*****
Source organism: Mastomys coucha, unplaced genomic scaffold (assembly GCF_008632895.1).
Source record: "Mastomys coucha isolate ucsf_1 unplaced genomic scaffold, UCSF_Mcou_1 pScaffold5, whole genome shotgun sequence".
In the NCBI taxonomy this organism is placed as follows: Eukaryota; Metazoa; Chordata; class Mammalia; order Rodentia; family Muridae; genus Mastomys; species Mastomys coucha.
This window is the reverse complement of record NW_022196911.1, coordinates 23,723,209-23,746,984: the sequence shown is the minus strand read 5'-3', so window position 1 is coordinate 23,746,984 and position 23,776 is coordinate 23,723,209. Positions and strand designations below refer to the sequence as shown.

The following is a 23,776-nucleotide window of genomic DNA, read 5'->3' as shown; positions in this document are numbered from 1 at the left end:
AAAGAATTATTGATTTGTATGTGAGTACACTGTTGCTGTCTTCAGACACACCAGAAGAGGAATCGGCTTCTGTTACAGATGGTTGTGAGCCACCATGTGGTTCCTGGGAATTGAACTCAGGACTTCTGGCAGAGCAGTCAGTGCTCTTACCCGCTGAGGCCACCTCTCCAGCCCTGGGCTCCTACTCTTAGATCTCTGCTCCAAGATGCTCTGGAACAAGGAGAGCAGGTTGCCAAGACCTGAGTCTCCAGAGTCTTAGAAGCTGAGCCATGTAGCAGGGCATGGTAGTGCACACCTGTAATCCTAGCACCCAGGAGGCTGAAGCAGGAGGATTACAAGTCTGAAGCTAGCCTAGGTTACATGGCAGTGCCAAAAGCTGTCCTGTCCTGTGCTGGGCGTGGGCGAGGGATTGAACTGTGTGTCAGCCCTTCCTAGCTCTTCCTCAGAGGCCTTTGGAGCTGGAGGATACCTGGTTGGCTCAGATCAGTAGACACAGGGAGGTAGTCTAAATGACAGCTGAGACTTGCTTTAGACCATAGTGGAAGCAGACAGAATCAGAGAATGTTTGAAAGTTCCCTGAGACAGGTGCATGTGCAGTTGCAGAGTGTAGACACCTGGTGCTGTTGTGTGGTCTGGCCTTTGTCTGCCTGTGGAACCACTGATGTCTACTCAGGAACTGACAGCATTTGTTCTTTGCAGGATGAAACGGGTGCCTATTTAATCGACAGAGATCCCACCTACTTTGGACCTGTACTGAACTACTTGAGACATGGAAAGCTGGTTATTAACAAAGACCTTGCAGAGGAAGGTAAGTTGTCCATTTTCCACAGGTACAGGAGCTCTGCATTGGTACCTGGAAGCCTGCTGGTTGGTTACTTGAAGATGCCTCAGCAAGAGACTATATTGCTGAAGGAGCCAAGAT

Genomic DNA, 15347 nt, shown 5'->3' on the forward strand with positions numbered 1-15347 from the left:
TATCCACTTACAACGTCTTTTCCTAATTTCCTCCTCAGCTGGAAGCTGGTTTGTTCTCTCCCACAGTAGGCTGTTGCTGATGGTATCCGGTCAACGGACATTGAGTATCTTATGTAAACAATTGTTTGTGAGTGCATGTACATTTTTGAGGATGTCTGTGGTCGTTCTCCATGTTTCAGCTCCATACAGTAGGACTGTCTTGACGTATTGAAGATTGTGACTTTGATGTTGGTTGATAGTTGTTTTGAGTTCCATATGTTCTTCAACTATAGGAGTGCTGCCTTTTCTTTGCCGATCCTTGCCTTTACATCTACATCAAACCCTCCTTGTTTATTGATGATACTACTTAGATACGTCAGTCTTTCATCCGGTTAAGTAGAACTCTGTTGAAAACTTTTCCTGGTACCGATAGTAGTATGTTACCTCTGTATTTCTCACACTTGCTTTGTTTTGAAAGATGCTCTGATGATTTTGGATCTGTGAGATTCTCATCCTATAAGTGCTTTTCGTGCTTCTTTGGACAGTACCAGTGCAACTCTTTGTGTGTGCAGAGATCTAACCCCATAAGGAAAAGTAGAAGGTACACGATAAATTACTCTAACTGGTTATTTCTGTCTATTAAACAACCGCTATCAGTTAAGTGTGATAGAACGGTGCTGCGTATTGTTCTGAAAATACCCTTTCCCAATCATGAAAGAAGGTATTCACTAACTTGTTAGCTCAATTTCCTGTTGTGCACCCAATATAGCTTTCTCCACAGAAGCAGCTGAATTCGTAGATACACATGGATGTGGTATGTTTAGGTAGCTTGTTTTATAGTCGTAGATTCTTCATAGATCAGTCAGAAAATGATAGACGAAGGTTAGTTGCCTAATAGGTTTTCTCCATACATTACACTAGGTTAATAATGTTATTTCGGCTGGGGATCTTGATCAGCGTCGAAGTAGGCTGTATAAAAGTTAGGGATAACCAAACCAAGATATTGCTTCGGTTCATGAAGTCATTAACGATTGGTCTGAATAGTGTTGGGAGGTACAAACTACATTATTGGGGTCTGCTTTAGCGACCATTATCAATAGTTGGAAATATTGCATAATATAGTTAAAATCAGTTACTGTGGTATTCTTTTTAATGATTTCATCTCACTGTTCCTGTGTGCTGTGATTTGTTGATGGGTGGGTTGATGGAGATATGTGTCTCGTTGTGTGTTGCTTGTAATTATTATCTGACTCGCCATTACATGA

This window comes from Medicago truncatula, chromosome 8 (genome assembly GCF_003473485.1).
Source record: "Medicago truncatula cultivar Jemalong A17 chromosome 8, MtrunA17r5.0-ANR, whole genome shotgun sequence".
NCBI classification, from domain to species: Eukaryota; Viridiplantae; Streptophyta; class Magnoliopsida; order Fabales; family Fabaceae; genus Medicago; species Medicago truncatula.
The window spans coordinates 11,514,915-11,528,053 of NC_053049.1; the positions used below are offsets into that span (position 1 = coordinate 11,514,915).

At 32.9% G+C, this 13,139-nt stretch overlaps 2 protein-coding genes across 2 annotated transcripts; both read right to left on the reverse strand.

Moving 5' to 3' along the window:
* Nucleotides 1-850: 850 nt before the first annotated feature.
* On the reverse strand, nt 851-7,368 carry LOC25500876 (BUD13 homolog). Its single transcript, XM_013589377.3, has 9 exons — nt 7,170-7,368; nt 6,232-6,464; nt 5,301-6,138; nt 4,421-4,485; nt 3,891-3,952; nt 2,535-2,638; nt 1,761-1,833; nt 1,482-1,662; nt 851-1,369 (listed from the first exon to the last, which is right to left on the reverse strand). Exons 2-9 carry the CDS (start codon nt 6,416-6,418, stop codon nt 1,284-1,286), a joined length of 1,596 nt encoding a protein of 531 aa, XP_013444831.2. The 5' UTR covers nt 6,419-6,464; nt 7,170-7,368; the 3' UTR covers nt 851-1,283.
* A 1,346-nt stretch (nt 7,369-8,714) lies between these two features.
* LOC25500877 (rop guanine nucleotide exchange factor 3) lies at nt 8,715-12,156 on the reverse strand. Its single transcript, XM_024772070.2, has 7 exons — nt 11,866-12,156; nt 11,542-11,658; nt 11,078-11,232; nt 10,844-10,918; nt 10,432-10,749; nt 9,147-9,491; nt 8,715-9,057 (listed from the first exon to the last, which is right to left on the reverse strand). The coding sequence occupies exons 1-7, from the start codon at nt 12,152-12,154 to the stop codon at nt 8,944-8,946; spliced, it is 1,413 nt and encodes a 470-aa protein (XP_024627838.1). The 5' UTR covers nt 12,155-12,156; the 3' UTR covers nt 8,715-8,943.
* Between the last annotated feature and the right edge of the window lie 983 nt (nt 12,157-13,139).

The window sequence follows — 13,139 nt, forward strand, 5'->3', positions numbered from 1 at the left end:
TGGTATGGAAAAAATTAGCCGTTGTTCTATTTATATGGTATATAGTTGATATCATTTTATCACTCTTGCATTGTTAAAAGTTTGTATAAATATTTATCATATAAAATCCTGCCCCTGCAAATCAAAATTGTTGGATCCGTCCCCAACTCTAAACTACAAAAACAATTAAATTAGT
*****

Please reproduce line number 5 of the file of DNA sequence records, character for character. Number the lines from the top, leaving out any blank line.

The following is a 23,776-nucleotide window of genomic DNA, read 5'->3' as shown; positions in this document are numbered from 1 at the left end: